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Dermatol Clin. 2001 Oct;19(4):617-35.

Targeting tumor necrosis factor alpha. New drugs used to modulate inflammatory diseases.

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  • 1Department of Dermatology, University of Rochester School of Medicine, Rochester, New York, USA.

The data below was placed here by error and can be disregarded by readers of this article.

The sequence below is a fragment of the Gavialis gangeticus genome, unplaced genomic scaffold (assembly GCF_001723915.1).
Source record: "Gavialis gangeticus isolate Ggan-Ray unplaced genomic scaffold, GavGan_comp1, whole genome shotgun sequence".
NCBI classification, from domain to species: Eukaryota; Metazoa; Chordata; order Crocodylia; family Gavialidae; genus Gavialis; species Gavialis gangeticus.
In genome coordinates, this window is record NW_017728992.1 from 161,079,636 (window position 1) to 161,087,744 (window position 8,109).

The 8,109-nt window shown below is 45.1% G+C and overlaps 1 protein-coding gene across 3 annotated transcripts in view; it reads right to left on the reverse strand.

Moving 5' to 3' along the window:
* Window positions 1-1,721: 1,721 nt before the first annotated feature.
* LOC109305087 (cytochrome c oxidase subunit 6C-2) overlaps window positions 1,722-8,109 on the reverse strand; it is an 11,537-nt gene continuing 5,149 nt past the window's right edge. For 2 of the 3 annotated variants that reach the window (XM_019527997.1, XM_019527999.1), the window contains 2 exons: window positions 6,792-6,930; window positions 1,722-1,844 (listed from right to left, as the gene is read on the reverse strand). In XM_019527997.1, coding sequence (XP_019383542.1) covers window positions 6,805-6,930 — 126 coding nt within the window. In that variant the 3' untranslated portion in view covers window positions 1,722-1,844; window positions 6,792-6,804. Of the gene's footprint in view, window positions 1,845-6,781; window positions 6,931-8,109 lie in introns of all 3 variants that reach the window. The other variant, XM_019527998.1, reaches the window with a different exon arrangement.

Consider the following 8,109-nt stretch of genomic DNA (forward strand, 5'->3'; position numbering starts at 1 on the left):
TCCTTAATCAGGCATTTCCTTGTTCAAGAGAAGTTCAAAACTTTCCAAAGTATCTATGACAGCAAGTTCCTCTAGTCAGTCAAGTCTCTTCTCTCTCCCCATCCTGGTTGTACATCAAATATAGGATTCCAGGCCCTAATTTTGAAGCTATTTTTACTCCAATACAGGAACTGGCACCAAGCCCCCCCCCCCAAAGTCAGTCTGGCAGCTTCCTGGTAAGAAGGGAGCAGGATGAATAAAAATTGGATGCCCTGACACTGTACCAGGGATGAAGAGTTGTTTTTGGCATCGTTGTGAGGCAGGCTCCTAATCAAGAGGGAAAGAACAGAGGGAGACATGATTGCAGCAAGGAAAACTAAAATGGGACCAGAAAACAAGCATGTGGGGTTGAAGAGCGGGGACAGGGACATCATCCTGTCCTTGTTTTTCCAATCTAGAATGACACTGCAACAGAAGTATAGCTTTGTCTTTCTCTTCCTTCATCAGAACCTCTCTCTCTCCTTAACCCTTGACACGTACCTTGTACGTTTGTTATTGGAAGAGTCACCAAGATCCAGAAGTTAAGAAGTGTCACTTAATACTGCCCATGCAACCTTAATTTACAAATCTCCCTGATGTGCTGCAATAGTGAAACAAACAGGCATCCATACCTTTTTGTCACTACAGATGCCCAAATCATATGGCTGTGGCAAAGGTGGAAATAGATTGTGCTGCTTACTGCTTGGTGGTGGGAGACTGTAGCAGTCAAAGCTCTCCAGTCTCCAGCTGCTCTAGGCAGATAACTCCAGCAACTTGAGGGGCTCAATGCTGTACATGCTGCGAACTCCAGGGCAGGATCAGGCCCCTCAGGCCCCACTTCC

Since its discovery, the understanding of the roles for TNF-alpha in human biology and disease has grown. Receptors for TNF are found on virtually all cell types, and many physiologic processes seem to be altered by TNF-alpha. The understanding of how TNF-alpha is involved in the pathophysiology of diseases, such as inflammatory diseases, has allowed the development of new drugs that can interfere with excess TNF-alpha and thus has allowed novel therapies for rheumatoid arthritis and Crohn's disease. As the role of TNF-alpha in other diseases becomes better understood, such TNF-alpha-modulating drugs may find further applications. In the skin, TNF-alpha is prominent cytokine that seems to be important in allergic and irritant contact dermatitis and inflammatory skin conditions. Modulating TNF-alpha activity in the skin may provide therapeutic benefits for a variety of skin conditions (Table 4). Tumor necrosis factor-alpha levels are elevated in skin lesions of psoriasis. A few reports have already suggested that etanercept and infliximab may offer a therapeutic effect in patients with psoriasis. Clinical studies evaluating the true efficacy of these drugs in psoriasis are under way. Specifically, the authors and others are involved in a double-blind, placebo-controlled study to assess the efficacy of etanercept for psoriasis. Thalidomide has been used off-label with some success to treat a number of dermatologic diseases, including several inflammatory skin conditions. Etanercept and infliximab might perhaps prove efficacious for inflammatory skin conditions as well. Finally, it is possible that drugs targeting TNF-alpha may have yet-unrecognized serious side effects. Because TNF-alpha seems to be a central cytokine in UVR-induced apoptosis, the chronic use of TNF-alpha-altering drugs might increase the risk for skin cancers. Tumor necrosis factor-alpha also plays some role in cutaneous wound healing; the effect these drugs might have on this process is also unknown at this time. Certainly, much is already [table: see text] known about TNF-alpha and how it plays many central roles. This understanding has allowed the development of useful new drugs for intractable disease. As the understanding of TNF-alpha and other cytokine biology increases, so will the number of potential therapeutic agents.

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